LincRNA-1614 coordinates Sox2/PRC2-mediated repression of developmental genes in pluripotency maintenance

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Oxford University Press
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© The Author (2017). Published by Oxford University Press on behalf of Journal of Molecular Cell Biology, IBCB, SIBS, CAS.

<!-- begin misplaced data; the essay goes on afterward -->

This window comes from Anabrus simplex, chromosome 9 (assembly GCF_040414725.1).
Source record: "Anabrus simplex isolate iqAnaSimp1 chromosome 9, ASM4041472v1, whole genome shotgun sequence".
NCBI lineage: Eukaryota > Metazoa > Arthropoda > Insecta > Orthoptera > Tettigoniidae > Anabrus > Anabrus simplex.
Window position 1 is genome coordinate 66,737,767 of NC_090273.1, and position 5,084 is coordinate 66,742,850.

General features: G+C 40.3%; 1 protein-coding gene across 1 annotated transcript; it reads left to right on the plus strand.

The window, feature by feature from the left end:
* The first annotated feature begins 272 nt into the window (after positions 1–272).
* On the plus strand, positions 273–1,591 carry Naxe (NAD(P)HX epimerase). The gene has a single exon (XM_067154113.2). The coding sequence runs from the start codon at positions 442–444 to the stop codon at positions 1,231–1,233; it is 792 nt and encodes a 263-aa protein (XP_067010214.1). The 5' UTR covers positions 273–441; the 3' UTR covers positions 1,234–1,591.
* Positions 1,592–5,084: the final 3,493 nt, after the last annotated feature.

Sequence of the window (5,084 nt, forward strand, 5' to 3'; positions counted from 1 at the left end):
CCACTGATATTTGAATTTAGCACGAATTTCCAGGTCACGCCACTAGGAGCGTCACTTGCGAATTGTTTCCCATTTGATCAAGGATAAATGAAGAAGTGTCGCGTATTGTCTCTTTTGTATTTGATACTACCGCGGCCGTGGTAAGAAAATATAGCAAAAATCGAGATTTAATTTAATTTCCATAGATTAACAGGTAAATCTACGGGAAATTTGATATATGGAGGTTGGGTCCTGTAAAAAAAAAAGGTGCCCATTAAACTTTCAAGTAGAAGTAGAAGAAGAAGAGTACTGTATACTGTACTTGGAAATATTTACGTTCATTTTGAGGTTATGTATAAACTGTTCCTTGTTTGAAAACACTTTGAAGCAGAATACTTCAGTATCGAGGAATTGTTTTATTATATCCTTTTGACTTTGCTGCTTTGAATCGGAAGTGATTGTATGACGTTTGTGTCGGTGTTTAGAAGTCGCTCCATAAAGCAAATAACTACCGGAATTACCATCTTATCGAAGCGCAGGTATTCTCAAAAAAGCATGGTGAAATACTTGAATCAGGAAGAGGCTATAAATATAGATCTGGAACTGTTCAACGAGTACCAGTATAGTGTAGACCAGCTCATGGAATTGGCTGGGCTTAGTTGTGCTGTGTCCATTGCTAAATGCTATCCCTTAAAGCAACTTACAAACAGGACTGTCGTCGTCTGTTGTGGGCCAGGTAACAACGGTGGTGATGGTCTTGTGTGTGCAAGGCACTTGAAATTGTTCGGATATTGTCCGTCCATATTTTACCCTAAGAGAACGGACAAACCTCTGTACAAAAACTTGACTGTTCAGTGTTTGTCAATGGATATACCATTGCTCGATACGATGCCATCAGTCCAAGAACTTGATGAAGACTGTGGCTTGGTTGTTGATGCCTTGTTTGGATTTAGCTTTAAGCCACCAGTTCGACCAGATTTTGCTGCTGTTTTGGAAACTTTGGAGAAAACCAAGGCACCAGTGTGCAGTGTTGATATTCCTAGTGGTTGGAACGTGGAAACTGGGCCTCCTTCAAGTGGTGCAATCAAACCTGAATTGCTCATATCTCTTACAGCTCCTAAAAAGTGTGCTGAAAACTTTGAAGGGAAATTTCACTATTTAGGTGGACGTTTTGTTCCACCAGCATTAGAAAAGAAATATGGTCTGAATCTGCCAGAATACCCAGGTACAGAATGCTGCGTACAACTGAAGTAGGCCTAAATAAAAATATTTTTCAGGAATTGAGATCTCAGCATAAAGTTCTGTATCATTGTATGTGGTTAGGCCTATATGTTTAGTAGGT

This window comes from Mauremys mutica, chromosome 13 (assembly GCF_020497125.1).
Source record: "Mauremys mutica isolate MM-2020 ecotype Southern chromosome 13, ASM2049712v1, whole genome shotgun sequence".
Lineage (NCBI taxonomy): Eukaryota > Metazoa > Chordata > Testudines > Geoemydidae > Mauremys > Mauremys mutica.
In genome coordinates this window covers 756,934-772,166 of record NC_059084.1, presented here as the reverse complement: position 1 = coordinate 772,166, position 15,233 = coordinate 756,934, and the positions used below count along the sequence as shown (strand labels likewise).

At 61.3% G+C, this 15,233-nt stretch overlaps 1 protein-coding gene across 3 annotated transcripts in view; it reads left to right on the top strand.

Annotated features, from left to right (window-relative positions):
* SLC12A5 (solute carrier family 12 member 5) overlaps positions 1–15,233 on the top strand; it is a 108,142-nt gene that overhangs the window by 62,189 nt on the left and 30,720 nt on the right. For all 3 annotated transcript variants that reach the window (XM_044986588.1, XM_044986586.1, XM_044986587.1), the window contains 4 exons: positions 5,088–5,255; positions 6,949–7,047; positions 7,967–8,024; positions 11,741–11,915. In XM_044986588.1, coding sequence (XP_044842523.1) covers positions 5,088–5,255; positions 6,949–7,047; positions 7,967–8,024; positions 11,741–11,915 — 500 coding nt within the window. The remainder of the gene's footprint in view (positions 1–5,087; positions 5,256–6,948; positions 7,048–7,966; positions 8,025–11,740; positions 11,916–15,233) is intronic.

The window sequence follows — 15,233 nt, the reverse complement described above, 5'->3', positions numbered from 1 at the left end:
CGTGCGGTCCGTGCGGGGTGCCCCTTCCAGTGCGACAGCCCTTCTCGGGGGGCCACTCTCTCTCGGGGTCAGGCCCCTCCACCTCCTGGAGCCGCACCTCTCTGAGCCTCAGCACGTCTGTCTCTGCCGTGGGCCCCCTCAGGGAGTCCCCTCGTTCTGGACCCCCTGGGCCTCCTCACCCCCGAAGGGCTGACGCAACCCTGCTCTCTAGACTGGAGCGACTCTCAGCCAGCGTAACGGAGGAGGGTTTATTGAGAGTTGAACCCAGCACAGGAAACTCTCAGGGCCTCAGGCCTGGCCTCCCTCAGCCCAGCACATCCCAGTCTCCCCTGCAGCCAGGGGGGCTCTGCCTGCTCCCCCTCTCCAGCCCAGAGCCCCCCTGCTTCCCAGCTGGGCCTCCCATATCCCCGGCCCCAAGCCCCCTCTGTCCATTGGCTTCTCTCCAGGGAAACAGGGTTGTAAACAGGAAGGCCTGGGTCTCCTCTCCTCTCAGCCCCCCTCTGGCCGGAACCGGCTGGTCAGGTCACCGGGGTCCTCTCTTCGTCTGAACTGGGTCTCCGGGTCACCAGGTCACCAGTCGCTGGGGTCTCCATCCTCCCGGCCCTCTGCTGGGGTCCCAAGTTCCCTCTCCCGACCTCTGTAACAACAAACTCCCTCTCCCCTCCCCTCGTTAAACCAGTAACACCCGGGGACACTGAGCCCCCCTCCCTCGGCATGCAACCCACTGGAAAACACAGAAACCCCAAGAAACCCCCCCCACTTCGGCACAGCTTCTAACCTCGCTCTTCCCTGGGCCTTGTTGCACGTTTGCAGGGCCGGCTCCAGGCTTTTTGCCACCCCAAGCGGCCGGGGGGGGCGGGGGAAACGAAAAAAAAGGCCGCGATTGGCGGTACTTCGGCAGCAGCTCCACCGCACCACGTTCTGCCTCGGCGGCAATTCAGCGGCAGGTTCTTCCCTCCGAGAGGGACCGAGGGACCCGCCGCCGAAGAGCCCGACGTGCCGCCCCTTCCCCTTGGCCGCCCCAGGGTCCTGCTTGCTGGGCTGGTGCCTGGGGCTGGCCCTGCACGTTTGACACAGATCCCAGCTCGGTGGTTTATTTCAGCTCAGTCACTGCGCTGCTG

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1674-2788
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1759-4685
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10.1093/jmcb/mjx041
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Abstract